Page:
# Coordinate System's influence on $L$ distances (Manhattan and Euclidean)

I don't understand this picture, which says if we change the coordinate system, we would have the same result for $$L_2$$ distance, whereas, our result would differ for $$L_1$$ distance. What does it mean by coordinate system? $$(0,0)$$ if yes, the assertion is not true. I mean, suppose we have a picture with this matrix A, and another with B, for calculating their L1(Manhattan) and L2(Euclidean) distances, we would have the following code, how is this slide applied to the proposed problem?

import numpy as np
A = [[0,21,2],[3,4,5],[6,7,8]]
B = [[5,6,37],[8,0,10],[11,12,13]]
L1 = np.zeros((3,3))
L2 = np.zeros((3,3))
C = np.zeros((3,3))
for i in range(len(A)):
for j in range(len(A)):
L1[i][j] = np.abs(A[i][j] - B[i][j])
L2[i][j] = np.power((A[i][j] - B[i][j]),2)
sum(sum(L1)),np.sqrt(sum(sum(L2)))


For example, consider the green line. What is its length? In $$L_2$$, the answer is $$1$$, in $$L_1$$, the answer is $$1$$ as well.

Now, for the same line, let's rotate it $$45^\circ$$ counterclockwise. What is the length again? In $$L_2$$, its length remains to be $$1$$. However, in $$L_1$$, using Manhattan distance, it's length is now $$\frac{1}{\sqrt{2}}+\frac{1}{\sqrt{2}}=\sqrt2$$. As we can see, rotation can change $$L_1$$ distance.

Rather than rotating the line, we could also equivalently rotated our $$x$$ and $$y$$-axis instead. I saw the same lecture, it might not of been made clear the Circular Line is the Euclidian (L2) distance of 1, and the Dimond is the Manhattan (L1) distance when at a distance of 1. I guess as a unit vector in each case. The video kind of implied there both from a circle image but actually if you listen very hard, he did not actually say that, he said "it was the Manhattan (L1) circle". As the Manhattan circle equivalence, and is from conceptually a square diamond i.e. same number of steps in any direction resulting in a value of 1 hence it is a diamond (up, down, left and right), Also the Euclidian (L2) distance is from a shape with a constant distance value (radial), i.e. a circle. So the confusion may be that the examples have used same addressing in both the Manhattan (L1) and Euclidian (L2), as the unit vector, but those original shapes are not a square or a circle.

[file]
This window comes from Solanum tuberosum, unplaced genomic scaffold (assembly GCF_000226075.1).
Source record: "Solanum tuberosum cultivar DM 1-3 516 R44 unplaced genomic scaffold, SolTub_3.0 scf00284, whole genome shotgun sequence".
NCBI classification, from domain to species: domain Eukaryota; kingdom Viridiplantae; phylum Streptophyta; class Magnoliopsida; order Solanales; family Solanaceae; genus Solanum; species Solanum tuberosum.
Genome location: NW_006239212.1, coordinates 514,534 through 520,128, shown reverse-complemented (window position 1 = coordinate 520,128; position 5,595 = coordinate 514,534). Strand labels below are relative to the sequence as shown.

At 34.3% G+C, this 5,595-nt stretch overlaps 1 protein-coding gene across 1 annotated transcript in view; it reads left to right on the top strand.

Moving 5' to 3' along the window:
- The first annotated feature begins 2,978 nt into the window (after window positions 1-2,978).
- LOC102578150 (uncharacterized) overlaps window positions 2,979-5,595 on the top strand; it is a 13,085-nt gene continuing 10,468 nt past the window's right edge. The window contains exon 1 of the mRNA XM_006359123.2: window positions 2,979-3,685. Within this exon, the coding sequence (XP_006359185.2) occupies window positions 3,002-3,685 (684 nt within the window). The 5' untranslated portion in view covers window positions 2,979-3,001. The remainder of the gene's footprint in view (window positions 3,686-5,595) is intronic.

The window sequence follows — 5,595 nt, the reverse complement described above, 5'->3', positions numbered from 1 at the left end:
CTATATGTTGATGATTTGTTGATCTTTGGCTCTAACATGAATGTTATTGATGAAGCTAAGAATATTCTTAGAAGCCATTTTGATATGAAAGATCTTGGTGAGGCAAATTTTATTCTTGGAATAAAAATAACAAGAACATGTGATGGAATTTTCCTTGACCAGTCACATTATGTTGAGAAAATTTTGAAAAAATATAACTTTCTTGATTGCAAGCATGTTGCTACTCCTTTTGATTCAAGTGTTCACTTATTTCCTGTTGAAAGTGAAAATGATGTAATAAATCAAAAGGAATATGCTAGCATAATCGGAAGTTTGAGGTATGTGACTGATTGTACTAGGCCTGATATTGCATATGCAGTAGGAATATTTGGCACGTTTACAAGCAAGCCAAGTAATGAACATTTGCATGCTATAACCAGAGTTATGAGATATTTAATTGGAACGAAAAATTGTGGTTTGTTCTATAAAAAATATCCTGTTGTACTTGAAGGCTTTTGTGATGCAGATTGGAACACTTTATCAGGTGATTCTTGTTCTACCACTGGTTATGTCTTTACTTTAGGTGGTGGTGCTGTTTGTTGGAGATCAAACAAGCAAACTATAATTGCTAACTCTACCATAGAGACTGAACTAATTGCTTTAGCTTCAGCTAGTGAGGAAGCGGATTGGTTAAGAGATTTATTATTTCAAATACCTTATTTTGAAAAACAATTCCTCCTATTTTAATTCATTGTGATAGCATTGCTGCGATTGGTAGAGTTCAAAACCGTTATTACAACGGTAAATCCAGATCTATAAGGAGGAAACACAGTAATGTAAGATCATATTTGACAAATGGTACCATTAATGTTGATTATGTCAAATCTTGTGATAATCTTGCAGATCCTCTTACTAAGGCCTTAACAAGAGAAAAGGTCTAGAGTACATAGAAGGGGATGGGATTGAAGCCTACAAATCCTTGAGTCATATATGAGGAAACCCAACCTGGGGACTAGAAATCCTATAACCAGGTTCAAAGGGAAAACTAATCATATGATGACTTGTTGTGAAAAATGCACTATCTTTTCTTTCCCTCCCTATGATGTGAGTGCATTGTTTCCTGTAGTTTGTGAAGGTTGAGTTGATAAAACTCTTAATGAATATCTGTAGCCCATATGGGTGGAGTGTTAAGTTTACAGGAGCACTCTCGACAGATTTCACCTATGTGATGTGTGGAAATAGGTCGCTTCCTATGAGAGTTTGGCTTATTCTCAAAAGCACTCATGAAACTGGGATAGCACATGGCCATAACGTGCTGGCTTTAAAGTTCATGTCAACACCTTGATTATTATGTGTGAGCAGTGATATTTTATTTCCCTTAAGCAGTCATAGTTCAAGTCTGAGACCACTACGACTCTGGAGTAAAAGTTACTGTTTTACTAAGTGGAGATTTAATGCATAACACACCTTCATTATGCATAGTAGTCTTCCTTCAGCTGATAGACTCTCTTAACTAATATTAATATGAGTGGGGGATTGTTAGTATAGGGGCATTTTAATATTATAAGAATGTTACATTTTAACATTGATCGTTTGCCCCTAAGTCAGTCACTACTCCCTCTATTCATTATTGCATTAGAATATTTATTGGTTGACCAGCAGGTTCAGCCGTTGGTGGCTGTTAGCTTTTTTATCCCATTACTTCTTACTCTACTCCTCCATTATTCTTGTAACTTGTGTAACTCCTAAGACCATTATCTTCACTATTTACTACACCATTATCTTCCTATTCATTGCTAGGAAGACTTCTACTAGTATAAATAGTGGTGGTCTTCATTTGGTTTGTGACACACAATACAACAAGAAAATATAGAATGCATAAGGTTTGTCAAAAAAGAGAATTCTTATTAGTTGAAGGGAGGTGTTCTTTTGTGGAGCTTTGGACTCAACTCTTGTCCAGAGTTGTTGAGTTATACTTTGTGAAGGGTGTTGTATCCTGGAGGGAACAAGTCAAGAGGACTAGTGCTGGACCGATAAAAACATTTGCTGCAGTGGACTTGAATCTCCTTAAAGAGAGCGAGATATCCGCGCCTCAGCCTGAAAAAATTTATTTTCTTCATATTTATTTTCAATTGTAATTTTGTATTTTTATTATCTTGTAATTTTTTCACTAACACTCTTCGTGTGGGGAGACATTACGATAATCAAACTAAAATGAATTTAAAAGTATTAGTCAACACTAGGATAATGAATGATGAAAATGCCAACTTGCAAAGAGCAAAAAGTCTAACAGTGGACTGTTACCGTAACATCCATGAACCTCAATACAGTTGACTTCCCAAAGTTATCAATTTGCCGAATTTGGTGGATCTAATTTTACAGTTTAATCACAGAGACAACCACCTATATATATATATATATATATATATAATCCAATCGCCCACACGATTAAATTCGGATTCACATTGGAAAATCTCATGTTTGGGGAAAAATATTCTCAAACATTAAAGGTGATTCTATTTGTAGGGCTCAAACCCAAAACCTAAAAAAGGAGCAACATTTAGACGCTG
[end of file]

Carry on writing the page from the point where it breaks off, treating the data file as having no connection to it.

It confused me too, by the way until a realized it was the unit vector. Then I realized he said "it was the Manhattan (L1) circle" not it is the shape from a circle. Thus for a diamond input.... The confusion for me, and perhaps you, was that if you plot a diamond image for L2 using the a capture of the angle you get the original shape (diamond), and from L1 you get the circle. which appear to be the wrong way around, as presented.  Then you get the following.... However, what you really starting with is: Which is the addition of the addressing, and that results in the diamond and circle the right way around. I hope that helps, it helped me.